Activision Blizzard, the largest game company across America and Europe, recently released to the public their financial results for the end of 2017, revealing that they put up record sales numbers for both Q4 2017 and for the year as a whole. One special fact catching the eye of many is that, in a year where the company broke records in revenue and cash flow overall, over half of the company’s net revenue came from “in-game net bookings”, a.k.a. the notorious microtransaction.
Activision Blizzard is a properly massive company, covering dozens of franchises and IPs from Activision’s Call of Duty and Destiny, to Blizzard’s Warcraft, Overwatch, and Hearthstone, as well as the oft-forgotten mobile titles from King including Candy Crush and Pet Rescue. All together, the company brought in a record $7.16 billion over the year, with approximately $4 billion of that coming from in-game bookings, which includes DLC sales, loot boxes, and in-app purchases.
Mobile gaming is typically more closely associated with microtransactions than “traditional” gaming on console and PC, and this year King did its part and brought in right around $2 billion for the Activision Blizzard family. However, that still leaves the other $2 billion in in-game bookings, which was indeed generated by the company’s other PC and console franchises.
It seems to be an increasingly common sentiment among gamers in 2018 to be opposed to microtransactions in gaming as a general concept, and we witness that pushback through occurences like the Battlefront II fiasco and even new anti-lootbox legislation. Activison themselves saw their own fair share of microtransaction blues with the launch of Destiny 2 and the controversy around its loot system, which had quite a few players upset.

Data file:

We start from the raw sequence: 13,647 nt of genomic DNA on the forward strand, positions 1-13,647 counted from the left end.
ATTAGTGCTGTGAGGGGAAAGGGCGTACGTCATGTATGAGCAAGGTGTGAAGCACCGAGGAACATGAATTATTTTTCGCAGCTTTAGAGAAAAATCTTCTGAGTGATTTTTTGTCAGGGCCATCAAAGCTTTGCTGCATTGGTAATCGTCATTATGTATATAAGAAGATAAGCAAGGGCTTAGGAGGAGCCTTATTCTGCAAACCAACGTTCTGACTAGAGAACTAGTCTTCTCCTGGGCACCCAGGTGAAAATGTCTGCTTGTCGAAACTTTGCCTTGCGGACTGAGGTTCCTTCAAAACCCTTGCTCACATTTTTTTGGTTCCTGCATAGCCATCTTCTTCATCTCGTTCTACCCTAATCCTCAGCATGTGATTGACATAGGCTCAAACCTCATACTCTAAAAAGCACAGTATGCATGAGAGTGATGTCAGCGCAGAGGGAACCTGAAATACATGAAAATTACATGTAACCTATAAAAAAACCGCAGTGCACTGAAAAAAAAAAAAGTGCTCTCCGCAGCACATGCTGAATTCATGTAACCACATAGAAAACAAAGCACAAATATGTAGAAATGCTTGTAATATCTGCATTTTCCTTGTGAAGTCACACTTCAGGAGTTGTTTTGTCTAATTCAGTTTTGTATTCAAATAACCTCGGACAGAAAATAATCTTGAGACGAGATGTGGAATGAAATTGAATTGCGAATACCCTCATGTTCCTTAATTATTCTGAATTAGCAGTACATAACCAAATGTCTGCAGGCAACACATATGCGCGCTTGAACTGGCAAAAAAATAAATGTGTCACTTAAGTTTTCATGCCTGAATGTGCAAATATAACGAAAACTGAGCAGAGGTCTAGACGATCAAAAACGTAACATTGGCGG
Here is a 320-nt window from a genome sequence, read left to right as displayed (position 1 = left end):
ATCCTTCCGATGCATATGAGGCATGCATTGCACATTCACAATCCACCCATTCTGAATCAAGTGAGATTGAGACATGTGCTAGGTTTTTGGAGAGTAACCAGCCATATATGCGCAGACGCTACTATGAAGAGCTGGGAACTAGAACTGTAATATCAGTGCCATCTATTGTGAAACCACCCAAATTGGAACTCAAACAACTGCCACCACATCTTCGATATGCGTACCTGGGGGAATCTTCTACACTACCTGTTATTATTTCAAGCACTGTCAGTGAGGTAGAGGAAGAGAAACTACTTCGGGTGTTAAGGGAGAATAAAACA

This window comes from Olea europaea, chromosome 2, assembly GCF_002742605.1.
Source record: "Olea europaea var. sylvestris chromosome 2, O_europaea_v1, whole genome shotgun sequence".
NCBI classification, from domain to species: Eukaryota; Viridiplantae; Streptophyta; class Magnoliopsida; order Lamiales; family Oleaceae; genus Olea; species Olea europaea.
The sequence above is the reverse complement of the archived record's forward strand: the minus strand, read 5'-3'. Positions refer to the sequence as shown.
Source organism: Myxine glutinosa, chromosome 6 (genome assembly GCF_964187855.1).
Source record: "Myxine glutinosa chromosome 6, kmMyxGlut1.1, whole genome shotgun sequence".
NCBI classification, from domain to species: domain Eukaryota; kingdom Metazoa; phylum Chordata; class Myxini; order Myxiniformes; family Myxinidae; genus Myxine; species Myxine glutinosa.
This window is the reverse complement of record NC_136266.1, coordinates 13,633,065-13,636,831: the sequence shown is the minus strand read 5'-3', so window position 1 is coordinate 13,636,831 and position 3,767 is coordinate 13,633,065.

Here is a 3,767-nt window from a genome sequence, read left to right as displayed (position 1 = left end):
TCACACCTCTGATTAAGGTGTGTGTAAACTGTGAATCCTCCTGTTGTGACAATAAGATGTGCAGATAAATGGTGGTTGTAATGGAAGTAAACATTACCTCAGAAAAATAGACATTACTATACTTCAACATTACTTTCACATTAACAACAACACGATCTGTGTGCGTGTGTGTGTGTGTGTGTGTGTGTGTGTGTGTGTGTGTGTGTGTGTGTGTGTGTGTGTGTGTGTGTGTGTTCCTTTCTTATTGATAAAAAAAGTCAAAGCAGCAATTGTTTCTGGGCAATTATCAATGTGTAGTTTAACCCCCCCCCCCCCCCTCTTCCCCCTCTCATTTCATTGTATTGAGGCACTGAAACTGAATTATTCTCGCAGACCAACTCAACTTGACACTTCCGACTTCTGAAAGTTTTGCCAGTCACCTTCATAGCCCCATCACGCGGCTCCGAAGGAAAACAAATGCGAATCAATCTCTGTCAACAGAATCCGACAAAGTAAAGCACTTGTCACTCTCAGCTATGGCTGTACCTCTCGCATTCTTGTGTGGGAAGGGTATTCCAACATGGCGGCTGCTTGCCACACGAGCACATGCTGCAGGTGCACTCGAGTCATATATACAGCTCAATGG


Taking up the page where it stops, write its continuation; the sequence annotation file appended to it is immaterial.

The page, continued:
However, there are other games within the Activision Blizzard family that seem to get the system right, and flourish as a result. Overwatch is a Blizzard title that is routinely introducing new special events with skins, sprays, cosmetics, and more, which are almost universally met with fan praise and excitement. Hearthstone also seems to have a good feel for how to properly deliver secondary in-game content to its playerbase, and sees good success introducing new cards and card backs for players to scoop up at their leisure.
Bobby Kotick, CEO of Activision Blizzard, commented on the company’s success in 2017 with a hopeful message:
This was a record quarter to cap off a record year for Activision Blizzard…In 2017, our community reached new milestones for engagement, our business delivered record revenues and cash flows, and we made important progress in building future growth opportunities such as the Overwatch League. We couldnʹt be more excited for the opportunities ahead in 2018 to continue serving our players and fans.